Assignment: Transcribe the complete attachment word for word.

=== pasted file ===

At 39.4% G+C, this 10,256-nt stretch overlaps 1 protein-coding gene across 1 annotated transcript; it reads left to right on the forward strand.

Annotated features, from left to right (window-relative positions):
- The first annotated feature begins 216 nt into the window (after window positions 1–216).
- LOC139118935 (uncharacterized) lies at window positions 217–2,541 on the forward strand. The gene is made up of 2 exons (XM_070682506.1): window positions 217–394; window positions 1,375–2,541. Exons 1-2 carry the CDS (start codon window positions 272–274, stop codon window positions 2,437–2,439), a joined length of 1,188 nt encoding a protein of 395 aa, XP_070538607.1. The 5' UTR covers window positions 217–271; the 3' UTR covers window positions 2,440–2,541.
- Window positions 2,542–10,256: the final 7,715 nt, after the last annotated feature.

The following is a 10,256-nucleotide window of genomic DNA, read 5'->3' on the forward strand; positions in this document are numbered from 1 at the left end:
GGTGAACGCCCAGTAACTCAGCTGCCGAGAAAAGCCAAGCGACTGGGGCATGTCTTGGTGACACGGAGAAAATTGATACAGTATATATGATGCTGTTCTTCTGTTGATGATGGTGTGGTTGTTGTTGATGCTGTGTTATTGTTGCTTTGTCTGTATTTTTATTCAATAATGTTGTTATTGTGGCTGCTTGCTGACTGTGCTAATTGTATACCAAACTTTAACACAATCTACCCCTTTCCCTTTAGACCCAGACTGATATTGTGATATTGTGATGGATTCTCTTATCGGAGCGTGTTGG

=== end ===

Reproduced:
At 39.4% G+C, this 10,256-nt stretch overlaps 1 protein-coding gene across 1 annotated transcript; it reads left to right on the forward strand.

Annotated features, from left to right (window-relative positions):
- The first annotated feature begins 216 nt into the window (after window positions 1–216).
- LOC139118935 (uncharacterized) lies at window positions 217–2,541 on the forward strand. The gene is made up of 2 exons (XM_070682506.1): window positions 217–394; window positions 1,375–2,541. Exons 1-2 carry the CDS (start codon window positions 272–274, stop codon window positions 2,437–2,439), a joined length of 1,188 nt encoding a protein of 395 aa, XP_070538607.1. The 5' UTR covers window positions 217–271; the 3' UTR covers window positions 2,440–2,541.
- Window positions 2,542–10,256: the final 7,715 nt, after the last annotated feature.

The following is a 10,256-nucleotide window of genomic DNA, read 5'->3' on the forward strand; positions in this document are numbered from 1 at the left end:
GGTGAACGCCCAGTAACTCAGCTGCCGAGAAAAGCCAAGCGACTGGGGCATGTCTTGGTGACACGGAGAAAATTGATACAGTATATATGATGCTGTTCTTCTGTTGATGATGGTGTGGTTGTTGTTGATGCTGTGTTATTGTTGCTTTGTCTGTATTTTTATTCAATAATGTTGTTATTGTGGCTGCTTGCTGACTGTGCTAATTGTATACCAAACTTTAACACAATCTACCCCTTTCCCTTTAGACCCAGACTGATATTGTGATATTGTGATGGATTCTCTTATCGGAGCGTGTTGG